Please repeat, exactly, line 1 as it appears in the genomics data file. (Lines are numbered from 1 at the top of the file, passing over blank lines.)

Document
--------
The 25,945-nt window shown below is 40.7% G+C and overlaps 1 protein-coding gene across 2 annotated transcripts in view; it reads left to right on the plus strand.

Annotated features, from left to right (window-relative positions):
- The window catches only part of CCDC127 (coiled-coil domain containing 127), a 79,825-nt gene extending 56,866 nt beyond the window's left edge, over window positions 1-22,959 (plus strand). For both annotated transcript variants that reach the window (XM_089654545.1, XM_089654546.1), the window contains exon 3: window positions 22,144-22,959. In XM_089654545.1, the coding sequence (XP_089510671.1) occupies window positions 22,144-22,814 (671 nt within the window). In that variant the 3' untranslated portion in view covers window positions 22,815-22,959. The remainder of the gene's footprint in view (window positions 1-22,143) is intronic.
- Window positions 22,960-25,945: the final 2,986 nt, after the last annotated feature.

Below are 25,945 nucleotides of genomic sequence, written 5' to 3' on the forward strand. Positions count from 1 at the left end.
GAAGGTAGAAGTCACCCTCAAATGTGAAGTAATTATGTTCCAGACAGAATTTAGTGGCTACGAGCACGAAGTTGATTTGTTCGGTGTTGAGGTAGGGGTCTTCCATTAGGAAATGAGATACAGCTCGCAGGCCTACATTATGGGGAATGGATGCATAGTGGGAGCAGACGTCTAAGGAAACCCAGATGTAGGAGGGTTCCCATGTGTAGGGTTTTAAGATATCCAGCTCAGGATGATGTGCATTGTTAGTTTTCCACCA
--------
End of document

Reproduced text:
The 25,945-nt window shown below is 40.7% G+C and overlaps 1 protein-coding gene across 2 annotated transcripts in view; it reads left to right on the plus strand.